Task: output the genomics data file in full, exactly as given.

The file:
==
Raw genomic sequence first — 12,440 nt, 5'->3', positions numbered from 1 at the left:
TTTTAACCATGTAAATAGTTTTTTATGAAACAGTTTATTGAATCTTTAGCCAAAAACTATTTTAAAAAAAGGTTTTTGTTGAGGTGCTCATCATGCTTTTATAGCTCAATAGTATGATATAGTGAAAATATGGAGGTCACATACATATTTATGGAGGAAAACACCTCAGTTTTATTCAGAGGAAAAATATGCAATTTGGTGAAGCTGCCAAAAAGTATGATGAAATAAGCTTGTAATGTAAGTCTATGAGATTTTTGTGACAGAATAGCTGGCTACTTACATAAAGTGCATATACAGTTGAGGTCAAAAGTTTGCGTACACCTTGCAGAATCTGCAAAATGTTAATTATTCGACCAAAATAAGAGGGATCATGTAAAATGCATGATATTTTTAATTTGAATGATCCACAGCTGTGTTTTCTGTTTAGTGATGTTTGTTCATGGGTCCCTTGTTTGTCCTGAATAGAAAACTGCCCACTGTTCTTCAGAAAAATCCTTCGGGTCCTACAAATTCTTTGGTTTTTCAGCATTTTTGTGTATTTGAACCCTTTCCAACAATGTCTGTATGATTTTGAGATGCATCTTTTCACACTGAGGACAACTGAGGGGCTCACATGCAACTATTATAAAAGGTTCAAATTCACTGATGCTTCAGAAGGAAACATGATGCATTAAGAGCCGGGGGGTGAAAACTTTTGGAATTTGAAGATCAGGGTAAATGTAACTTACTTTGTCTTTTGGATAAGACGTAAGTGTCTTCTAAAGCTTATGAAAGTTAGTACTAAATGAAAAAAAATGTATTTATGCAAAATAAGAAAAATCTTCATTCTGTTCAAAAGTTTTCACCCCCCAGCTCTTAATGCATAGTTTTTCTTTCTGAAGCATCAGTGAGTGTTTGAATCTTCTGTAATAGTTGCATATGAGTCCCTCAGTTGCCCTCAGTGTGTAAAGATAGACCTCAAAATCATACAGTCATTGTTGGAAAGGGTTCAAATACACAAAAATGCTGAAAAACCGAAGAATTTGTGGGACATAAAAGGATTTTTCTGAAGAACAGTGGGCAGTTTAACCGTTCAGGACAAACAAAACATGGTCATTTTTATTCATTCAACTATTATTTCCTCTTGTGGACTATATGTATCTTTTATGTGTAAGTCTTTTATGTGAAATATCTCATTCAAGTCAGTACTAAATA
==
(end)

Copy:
Raw genomic sequence first — 12,440 nt, 5'->3', positions numbered from 1 at the left:
TTTTAACCATGTAAATAGTTTTTTATGAAACAGTTTATTGAATCTTTAGCCAAAAACTATTTTAAAAAAAGGTTTTTGTTGAGGTGCTCATCATGCTTTTATAGCTCAATAGTATGATATAGTGAAAATATGGAGGTCACATACATATTTATGGAGGAAAACACCTCAGTTTTATTCAGAGGAAAAATATGCAATTTGGTGAAGCTGCCAAAAAGTATGATGAAATAAGCTTGTAATGTAAGTCTATGAGATTTTTGTGACAGAATAGCTGGCTACTTACATAAAGTGCATATACAGTTGAGGTCAAAAGTTTGCGTACACCTTGCAGAATCTGCAAAATGTTAATTATTCGACCAAAATAAGAGGGATCATGTAAAATGCATGATATTTTTAATTTGAATGATCCACAGCTGTGTTTTCTGTTTAGTGATGTTTGTTCATGGGTCCCTTGTTTGTCCTGAATAGAAAACTGCCCACTGTTCTTCAGAAAAATCCTTCGGGTCCTACAAATTCTTTGGTTTTTCAGCATTTTTGTGTATTTGAACCCTTTCCAACAATGTCTGTATGATTTTGAGATGCATCTTTTCACACTGAGGACAACTGAGGGGCTCACATGCAACTATTATAAAAGGTTCAAATTCACTGATGCTTCAGAAGGAAACATGATGCATTAAGAGCCGGGGGGTGAAAACTTTTGGAATTTGAAGATCAGGGTAAATGTAACTTACTTTGTCTTTTGGATAAGACGTAAGTGTCTTCTAAAGCTTATGAAAGTTAGTACTAAATGAAAAAAAATGTATTTATGCAAAATAAGAAAAATCTTCATTCTGTTCAAAAGTTTTCACCCCCCAGCTCTTAATGCATAGTTTTTCTTTCTGAAGCATCAGTGAGTGTTTGAATCTTCTGTAATAGTTGCATATGAGTCCCTCAGTTGCCCTCAGTGTGTAAAGATAGACCTCAAAATCATACAGTCATTGTTGGAAAGGGTTCAAATACACAAAAATGCTGAAAAACCGAAGAATTTGTGGGACATAAAAGGATTTTTCTGAAGAACAGTGGGCAGTTTAACCGTTCAGGACAAACAAAACATGGTCATTTTTATTCATTCAACTATTATTTCCTCTTGTGGACTATATGTATCTTTTATGTGTAAGTCTTTTATGTGAAATATCTCATTCAAGTCAGTACTAAATA